Saturday, 23 March 2013

The Waste Project/ Co-Oproduct.

What is Co-Oproduct?

The other project I've been working on was in partnership with Co-Oproduct; an online platform that focus on creative re-use of everyday waste, where people post Make-It-Yourself tutorials on how to produce new products from raw materials. As part of the project, we were required to make a garment out of waste, influenced by aspects of our trend. (See The Colour Project for our Trend Forecast).

Interpreting the Brief...

Experimentation: I chose to use white plastic bags because I found that they had alot of potential in terms of the delicate, glossy aesthetic. Using tesco bags and white bin liners, I produced this beautiful leather-like texture. Taking aspects from the trend project, such as the Industrial detailing (curtesy of Paulina Geidrojc) I added steel hinge fastenings to the front of the garment.

I began experimenting by collecting white plastic Tesco bags and bin liners, as I knew I wanted to create a garment that was pure + lucid in colour and more decorative on its surface. I appreciated the potential of the delicate, glossy aesthetic of the plastic, and through layering and ironing the bags, I discovered that the heat produced this beautiful, ruffled, leather-like texture. I then went on to create a garment out of the material, using nothing but an iron to create the fabric, and bond the seams together.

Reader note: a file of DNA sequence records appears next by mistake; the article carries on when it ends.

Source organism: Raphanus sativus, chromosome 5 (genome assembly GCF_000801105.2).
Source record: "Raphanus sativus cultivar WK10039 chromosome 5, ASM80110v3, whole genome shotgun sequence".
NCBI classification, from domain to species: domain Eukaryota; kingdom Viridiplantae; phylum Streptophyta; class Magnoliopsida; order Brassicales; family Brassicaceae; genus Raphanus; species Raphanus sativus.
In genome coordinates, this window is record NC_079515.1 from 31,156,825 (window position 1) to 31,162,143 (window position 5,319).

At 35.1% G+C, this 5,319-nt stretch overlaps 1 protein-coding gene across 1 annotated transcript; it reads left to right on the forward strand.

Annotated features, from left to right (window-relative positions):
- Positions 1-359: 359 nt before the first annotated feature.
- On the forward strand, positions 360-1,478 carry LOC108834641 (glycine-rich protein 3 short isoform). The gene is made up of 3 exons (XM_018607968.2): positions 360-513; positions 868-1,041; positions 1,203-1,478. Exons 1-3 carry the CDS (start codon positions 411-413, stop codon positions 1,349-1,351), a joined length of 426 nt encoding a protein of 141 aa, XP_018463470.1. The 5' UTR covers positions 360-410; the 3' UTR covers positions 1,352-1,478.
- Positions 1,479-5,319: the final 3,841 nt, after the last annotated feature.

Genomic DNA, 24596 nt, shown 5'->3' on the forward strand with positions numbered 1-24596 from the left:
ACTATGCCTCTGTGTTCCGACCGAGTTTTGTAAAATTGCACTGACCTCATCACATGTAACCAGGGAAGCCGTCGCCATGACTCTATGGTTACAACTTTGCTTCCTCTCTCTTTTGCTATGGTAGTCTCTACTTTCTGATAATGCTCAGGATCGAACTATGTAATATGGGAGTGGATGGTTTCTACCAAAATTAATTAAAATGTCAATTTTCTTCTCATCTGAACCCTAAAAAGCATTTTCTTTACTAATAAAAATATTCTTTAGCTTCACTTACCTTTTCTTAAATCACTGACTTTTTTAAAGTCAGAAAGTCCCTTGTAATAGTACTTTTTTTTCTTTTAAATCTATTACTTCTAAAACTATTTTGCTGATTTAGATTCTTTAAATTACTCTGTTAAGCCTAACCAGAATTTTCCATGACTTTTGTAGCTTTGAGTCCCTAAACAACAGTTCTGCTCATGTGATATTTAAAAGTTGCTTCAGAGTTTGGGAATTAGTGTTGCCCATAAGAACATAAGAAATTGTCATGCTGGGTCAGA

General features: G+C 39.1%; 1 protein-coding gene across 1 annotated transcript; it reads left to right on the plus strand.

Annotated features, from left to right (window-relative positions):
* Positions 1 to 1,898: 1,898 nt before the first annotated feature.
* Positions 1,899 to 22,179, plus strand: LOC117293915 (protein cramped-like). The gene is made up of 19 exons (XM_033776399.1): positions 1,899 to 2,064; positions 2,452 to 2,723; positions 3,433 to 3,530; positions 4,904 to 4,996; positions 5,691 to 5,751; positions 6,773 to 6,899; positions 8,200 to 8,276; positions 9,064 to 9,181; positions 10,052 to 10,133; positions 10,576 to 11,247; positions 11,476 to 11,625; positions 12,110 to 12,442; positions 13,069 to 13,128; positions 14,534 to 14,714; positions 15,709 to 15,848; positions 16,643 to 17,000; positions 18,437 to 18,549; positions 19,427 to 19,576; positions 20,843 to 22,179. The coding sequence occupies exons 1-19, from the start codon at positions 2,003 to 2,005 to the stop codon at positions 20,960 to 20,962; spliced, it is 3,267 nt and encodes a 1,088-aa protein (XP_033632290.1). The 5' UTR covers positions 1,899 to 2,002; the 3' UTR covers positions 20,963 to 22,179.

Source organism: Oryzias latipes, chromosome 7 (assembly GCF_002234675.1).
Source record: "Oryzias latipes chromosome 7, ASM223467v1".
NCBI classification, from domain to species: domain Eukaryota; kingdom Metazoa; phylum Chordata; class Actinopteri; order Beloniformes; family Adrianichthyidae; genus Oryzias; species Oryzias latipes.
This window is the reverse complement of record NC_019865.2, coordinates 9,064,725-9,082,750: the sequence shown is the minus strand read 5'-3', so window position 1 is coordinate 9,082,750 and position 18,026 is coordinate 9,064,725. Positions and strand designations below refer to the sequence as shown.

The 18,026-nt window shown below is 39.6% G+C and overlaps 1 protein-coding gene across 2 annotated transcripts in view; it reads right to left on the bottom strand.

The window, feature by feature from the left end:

Below: a few shots of the creative processes that went into making the Plastic Bag Box Top. Full DIY tutorial can be found HERE on my Co-Oproduct profile.

Garment Design/ Photography: Jessica Leigh Haughton
Ideas for Industrial Fastenings: Paulina Giedrojc
Model: Chloe Bampton

The piece was a success, as I took my waste products, broke them down and moulded them into a new textile, creating a basic, conventional garment that was completely unrecognisable as a plastic bag. So far developed from it's 'natural', initial state. A garment that incorporated fashion design techniques, but a simple enough construction method that can then be replicated through DIY tutorials, by anyone at home. Sticking to the ethos of Co-oproduct and the essence of sharing creative ideas within a community, I produced my own textile out of waste, creating a garment that is wearable and long-lasting.

The garment was even chosen as one of four out of the year group, to be photographed as part of a professional shoot!

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